2.) Help new wood blend with old: With the new wood drawers, I started somewhere different. I needed them to match when I distressed, so I bought some Maple Stain (on the test chip it looked the closest to the red-orange of the current stain). Using a cloth and wearing latex gloves, the stain was rubbed into the drawer fronts (two coats, drying between coats).
3.) Apply two coats of primer. I used Glidden’s Gripper in white (it also comes in gray). I use a primer because the Chalk Paint would have taken three coats to get complete coverage. 1 gallon of primer was $38; 1 quart of Chalk Paint was $38. You can see the financial logic behind using a primer!
The first coat was applied using a brush. With the first coat be sure to work the primer into any grooves yet maintain the edges as crisp and well defined, not blotchy with paint globs. This primer is thick and goes on thick.
The second coat of primer was applied with a 4″ foam cabinet roller.
4.) Sand with 120 grit. The drawers were much rougher after priming then the cabinet doors were. This is probably because of the deeper grain pattern and the hard use they’ve gotten over the last15 years. Because of this, I decided to use the electric sander before applying the chalk paint.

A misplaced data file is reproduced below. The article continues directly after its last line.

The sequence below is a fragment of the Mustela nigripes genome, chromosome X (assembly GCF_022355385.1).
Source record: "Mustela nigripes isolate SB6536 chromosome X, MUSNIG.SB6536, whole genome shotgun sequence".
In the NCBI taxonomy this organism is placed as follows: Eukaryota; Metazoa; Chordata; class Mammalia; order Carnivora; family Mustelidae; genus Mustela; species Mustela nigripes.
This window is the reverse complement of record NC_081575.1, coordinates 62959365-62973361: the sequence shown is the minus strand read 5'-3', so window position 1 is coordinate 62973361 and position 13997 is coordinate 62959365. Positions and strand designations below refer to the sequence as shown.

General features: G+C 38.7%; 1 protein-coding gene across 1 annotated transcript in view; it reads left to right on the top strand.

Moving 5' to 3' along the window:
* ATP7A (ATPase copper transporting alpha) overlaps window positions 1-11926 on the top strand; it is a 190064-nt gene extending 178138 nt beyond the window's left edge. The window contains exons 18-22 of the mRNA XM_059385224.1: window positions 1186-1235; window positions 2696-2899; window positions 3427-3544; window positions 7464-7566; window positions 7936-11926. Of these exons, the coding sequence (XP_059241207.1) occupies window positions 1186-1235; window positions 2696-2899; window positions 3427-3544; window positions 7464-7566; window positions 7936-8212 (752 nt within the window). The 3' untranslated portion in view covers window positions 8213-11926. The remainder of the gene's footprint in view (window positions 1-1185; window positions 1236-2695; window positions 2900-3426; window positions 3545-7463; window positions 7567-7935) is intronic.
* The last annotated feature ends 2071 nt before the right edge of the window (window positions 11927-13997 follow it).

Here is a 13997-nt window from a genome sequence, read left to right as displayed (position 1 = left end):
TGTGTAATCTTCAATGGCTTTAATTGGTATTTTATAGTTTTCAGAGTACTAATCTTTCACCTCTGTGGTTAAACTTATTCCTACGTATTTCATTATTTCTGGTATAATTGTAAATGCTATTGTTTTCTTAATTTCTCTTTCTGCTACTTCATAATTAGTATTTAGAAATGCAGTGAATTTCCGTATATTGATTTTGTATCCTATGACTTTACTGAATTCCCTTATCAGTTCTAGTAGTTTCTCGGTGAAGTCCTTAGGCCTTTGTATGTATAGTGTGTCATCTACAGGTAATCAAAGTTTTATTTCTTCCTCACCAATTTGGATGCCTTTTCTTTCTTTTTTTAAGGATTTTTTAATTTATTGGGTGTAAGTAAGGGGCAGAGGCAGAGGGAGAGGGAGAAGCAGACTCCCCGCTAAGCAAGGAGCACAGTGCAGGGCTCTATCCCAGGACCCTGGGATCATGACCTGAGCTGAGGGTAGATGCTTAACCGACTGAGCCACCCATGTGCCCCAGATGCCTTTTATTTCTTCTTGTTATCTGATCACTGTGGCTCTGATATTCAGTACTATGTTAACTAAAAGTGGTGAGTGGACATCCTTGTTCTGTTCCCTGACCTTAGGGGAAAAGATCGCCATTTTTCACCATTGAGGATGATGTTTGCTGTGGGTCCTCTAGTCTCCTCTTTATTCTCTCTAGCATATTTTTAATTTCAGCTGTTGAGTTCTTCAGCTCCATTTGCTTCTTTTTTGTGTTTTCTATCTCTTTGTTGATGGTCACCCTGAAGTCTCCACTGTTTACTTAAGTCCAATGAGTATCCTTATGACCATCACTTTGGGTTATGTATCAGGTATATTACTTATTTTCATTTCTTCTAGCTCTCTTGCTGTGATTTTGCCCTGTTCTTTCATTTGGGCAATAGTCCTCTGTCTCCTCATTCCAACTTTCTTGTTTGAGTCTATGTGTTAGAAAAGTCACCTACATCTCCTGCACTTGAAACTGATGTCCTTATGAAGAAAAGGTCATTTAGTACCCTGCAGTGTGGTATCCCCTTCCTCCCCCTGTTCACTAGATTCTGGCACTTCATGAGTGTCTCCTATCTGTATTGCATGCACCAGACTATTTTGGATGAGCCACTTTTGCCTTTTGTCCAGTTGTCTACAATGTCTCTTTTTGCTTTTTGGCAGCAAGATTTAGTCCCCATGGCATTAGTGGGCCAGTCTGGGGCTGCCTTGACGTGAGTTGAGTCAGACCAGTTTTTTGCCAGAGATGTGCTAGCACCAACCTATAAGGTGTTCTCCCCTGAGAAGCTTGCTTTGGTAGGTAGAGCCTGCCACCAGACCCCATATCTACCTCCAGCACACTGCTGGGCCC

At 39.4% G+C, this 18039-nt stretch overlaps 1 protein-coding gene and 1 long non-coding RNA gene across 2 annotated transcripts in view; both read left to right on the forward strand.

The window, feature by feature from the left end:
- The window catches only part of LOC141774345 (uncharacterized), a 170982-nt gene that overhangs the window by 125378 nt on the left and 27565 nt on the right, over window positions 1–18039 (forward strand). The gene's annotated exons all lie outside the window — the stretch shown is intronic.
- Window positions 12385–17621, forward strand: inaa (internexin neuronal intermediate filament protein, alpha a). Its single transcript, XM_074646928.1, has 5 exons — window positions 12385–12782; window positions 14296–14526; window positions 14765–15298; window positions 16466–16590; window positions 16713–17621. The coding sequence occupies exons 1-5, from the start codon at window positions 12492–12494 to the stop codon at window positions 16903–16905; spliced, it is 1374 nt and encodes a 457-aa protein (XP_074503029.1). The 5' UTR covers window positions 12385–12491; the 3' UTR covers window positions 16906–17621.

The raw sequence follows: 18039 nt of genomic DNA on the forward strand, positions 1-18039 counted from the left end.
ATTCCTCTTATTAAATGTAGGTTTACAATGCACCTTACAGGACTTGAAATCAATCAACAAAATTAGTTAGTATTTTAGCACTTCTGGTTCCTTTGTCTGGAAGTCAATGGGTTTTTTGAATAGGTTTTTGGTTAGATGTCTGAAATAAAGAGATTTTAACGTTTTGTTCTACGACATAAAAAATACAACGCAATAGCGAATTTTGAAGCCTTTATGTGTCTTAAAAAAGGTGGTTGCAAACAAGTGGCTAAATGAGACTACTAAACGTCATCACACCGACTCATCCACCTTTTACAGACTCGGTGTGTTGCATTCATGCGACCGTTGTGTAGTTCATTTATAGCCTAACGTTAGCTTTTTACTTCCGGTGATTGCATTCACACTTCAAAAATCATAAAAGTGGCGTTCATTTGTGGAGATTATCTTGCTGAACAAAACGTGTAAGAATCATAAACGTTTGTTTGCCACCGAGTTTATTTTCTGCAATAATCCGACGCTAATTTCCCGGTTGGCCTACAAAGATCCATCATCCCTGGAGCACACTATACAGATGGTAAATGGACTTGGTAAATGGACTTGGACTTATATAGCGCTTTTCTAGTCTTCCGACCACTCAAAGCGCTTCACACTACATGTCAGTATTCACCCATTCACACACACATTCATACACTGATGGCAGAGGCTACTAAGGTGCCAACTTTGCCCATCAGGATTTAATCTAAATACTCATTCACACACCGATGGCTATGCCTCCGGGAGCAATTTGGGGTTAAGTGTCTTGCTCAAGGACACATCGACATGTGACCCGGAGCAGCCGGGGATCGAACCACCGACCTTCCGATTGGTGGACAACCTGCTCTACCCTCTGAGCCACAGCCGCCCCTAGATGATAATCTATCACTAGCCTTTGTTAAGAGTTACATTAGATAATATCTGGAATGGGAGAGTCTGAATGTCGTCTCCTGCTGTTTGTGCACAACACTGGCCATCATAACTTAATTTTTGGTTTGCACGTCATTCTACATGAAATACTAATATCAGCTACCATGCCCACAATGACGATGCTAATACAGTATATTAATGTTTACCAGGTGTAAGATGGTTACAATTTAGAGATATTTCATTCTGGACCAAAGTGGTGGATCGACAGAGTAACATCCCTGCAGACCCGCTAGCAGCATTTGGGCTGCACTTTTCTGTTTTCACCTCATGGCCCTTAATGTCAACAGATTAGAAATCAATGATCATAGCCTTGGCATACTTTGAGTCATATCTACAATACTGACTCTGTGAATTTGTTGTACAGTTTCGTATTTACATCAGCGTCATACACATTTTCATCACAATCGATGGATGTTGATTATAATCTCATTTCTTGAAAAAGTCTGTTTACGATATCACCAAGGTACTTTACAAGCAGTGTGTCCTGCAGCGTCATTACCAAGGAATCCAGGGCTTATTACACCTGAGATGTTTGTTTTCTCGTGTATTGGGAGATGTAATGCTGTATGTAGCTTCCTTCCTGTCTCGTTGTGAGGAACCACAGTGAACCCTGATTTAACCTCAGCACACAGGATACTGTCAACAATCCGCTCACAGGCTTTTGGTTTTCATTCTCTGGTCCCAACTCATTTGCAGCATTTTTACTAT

Do very little – just skim, with a light touch, the sides of the drawers where drips are likely to have happened and make sure the front panel of the drawer is smooth. If it distresses some don’t worry – the chalk paint or your next distressing will fix it.
5.) Apply Chalk Paint with a 4″ cabinet foam roller.
Drips are most likely to occur on the edges and sides of the drawers. Always do a smoothing pass over these areas before quitting the paint job.
Be on the lookout for any hickeys, blemishes, dried paint flakes that fell onto fresh paint, foam roller bits flaking off (the roller is old! trash it and get a new one), hair etc… Remove immediately and roll back over the area to smooth.
If you paint at night or dusk your light can attract bugs which will get into your paint finish.
Make sure your chalk paint is THOROUGHLY mixed! If not, you might get some gray or greenish bits of clay that didn’t get blended.
Because I was painting cream over white, sometimes it was hard to see if the cream thoroughly covered the white. Always look at your project from different angles and strong light to make sure that the last paint coat covered your base coats completely.